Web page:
First Published: Theguardian.com, 20/10/2016
One of the worrying aspects of the Brexit process is that discussions about the UK’s future trade arrangements, and the wider economic goals and ambitions of Brexit, are taking place behind closed doors, and by government departments feeding self-serving information to the media.
Parliament should be allowed to inform itself, review and help to start frame this debate as a matter of urgency before article 50 negotiations, that is, before next March, according to the prime minister, Theresa May.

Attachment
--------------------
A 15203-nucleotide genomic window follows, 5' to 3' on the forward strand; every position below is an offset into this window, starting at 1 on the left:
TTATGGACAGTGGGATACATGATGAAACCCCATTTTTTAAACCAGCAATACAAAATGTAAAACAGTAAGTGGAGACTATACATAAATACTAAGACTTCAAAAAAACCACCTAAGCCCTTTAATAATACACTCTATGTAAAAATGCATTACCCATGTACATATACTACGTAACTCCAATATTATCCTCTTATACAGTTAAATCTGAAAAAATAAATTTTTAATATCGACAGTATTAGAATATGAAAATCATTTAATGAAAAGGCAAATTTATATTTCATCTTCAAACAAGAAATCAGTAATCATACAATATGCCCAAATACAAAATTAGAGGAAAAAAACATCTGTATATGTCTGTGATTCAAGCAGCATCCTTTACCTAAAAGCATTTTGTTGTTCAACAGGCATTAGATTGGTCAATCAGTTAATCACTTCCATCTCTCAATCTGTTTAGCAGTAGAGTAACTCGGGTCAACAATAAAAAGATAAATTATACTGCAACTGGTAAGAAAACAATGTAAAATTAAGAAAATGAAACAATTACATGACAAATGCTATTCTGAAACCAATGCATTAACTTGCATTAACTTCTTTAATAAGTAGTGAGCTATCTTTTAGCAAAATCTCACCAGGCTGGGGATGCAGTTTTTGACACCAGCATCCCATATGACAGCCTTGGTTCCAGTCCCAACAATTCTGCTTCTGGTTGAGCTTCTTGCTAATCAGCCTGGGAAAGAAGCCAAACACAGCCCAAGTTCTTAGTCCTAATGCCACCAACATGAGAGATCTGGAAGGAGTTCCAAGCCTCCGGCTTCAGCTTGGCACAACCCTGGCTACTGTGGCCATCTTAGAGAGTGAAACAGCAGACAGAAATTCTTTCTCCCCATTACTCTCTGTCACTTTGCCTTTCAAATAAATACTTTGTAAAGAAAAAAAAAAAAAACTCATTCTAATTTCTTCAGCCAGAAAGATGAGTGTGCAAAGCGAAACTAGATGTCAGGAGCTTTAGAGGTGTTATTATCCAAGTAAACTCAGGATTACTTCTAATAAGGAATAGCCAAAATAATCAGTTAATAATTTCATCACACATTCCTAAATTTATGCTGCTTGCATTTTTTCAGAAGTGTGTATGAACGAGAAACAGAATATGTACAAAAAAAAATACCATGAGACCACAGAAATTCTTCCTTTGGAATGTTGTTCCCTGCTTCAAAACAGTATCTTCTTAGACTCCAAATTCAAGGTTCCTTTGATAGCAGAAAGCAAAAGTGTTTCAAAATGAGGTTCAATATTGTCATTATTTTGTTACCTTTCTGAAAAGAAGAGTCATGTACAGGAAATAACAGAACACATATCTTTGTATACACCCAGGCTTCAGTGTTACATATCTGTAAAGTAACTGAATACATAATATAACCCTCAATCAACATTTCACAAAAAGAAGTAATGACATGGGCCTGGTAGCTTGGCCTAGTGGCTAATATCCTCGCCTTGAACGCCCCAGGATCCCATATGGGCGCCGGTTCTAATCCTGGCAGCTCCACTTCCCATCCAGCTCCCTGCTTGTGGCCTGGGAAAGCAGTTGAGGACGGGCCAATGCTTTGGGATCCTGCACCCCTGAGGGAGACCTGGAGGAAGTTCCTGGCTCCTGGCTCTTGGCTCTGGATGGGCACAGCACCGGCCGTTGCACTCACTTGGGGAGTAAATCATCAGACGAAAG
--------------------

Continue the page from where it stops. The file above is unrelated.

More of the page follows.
As the Guardian revealed earlier this week, the Brexit cabinet committee has been presented with findings considering the trade and economic consequences for the UK of leaving the EU and the customs union. The suggestion that exports to the country’s 10 largest non-EU trading partners would have to grow by 37% by 2030 simply to compensate requires open and informed debate as to how this is to be realised, even if the numbers are only approximately right, given the likely economic circumstances surrounding world trade over the next several years. What happens to trade and to related foreign investment inflows is hard-wired into the productivity and living standards of citizens….Read more: